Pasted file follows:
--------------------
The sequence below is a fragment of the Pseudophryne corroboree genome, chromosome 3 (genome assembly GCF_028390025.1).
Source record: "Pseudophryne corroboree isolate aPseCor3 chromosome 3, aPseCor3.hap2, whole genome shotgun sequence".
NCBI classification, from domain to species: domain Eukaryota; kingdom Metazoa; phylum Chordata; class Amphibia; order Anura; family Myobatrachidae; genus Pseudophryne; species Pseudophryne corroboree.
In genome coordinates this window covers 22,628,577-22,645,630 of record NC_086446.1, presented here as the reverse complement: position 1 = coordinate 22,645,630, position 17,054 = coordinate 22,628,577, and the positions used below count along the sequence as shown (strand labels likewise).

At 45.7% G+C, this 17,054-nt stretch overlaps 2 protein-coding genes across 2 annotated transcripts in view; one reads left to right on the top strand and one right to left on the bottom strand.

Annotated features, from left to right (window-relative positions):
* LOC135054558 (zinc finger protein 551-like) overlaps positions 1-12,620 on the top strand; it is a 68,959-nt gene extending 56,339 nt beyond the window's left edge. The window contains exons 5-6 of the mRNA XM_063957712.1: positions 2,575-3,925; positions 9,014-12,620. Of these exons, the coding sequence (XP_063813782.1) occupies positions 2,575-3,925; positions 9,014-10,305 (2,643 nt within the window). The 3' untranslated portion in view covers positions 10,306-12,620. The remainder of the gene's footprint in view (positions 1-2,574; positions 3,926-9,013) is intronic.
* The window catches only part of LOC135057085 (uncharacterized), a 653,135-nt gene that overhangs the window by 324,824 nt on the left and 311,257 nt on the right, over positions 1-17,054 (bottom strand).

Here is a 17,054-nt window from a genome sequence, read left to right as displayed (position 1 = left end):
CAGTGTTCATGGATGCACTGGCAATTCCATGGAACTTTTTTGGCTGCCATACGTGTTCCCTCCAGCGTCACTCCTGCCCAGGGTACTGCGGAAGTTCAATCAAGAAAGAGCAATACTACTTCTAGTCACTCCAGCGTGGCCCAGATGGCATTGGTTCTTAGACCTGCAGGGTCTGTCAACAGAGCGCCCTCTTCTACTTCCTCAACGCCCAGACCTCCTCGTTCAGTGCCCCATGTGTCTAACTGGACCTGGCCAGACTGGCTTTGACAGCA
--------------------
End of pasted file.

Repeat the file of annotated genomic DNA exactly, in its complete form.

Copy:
The sequence below is a fragment of the Pseudophryne corroboree genome, chromosome 3 (genome assembly GCF_028390025.1).
Source record: "Pseudophryne corroboree isolate aPseCor3 chromosome 3, aPseCor3.hap2, whole genome shotgun sequence".
NCBI classification, from domain to species: domain Eukaryota; kingdom Metazoa; phylum Chordata; class Amphibia; order Anura; family Myobatrachidae; genus Pseudophryne; species Pseudophryne corroboree.
In genome coordinates this window covers 22,628,577-22,645,630 of record NC_086446.1, presented here as the reverse complement: position 1 = coordinate 22,645,630, position 17,054 = coordinate 22,628,577, and the positions used below count along the sequence as shown (strand labels likewise).

At 45.7% G+C, this 17,054-nt stretch overlaps 2 protein-coding genes across 2 annotated transcripts in view; one reads left to right on the top strand and one right to left on the bottom strand.

Annotated features, from left to right (window-relative positions):
* LOC135054558 (zinc finger protein 551-like) overlaps positions 1-12,620 on the top strand; it is a 68,959-nt gene extending 56,339 nt beyond the window's left edge. The window contains exons 5-6 of the mRNA XM_063957712.1: positions 2,575-3,925; positions 9,014-12,620. Of these exons, the coding sequence (XP_063813782.1) occupies positions 2,575-3,925; positions 9,014-10,305 (2,643 nt within the window). The 3' untranslated portion in view covers positions 10,306-12,620. The remainder of the gene's footprint in view (positions 1-2,574; positions 3,926-9,013) is intronic.
* The window catches only part of LOC135057085 (uncharacterized), a 653,135-nt gene that overhangs the window by 324,824 nt on the left and 311,257 nt on the right, over positions 1-17,054 (bottom strand).

Here is a 17,054-nt window from a genome sequence, read left to right as displayed (position 1 = left end):
CAGTGTTCATGGATGCACTGGCAATTCCATGGAACTTTTTTGGCTGCCATACGTGTTCCCTCCAGCGTCACTCCTGCCCAGGGTACTGCGGAAGTTCAATCAAGAAAGAGCAATACTACTTCTAGTCACTCCAGCGTGGCCCAGATGGCATTGGTTCTTAGACCTGCAGGGTCTGTCAACAGAGCGCCCTCTTCTACTTCCTCAACGCCCAGACCTCCTCGTTCAGTGCCCCATGTGTCTAACTGGACCTGGCCAGACTGGCTTTGACAGCA